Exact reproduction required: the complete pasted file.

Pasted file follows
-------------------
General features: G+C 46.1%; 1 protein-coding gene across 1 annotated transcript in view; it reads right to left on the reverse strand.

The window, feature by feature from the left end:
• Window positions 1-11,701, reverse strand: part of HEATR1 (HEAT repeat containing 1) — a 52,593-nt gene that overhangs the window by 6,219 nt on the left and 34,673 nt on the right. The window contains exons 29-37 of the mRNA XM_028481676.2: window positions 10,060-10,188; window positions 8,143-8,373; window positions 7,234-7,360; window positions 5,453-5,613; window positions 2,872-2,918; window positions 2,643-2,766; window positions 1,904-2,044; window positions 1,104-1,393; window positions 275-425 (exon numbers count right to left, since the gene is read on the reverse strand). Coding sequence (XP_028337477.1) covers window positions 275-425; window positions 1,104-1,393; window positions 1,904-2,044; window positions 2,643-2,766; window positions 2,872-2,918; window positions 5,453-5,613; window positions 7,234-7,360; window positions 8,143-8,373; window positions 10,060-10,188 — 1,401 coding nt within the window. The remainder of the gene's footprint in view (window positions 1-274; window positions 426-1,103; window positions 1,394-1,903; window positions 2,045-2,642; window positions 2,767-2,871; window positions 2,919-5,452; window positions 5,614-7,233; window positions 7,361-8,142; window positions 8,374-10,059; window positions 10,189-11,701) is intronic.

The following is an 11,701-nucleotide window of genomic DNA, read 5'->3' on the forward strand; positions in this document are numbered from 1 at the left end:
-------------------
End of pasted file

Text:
General features: G+C 46.1%; 1 protein-coding gene across 1 annotated transcript in view; it reads right to left on the reverse strand.

The window, feature by feature from the left end:
• Window positions 1-11,701, reverse strand: part of HEATR1 (HEAT repeat containing 1) — a 52,593-nt gene that overhangs the window by 6,219 nt on the left and 34,673 nt on the right. The window contains exons 29-37 of the mRNA XM_028481676.2: window positions 10,060-10,188; window positions 8,143-8,373; window positions 7,234-7,360; window positions 5,453-5,613; window positions 2,872-2,918; window positions 2,643-2,766; window positions 1,904-2,044; window positions 1,104-1,393; window positions 275-425 (exon numbers count right to left, since the gene is read on the reverse strand). Coding sequence (XP_028337477.1) covers window positions 275-425; window positions 1,104-1,393; window positions 1,904-2,044; window positions 2,643-2,766; window positions 2,872-2,918; window positions 5,453-5,613; window positions 7,234-7,360; window positions 8,143-8,373; window positions 10,060-10,188 — 1,401 coding nt within the window. The remainder of the gene's footprint in view (window positions 1-274; window positions 426-1,103; window positions 1,394-1,903; window positions 2,045-2,642; window positions 2,767-2,871; window positions 2,919-5,452; window positions 5,614-7,233; window positions 7,361-8,142; window positions 8,374-10,059; window positions 10,189-11,701) is intronic.

The following is an 11,701-nucleotide window of genomic DNA, read 5'->3' on the forward strand; positions in this document are numbered from 1 at the left end: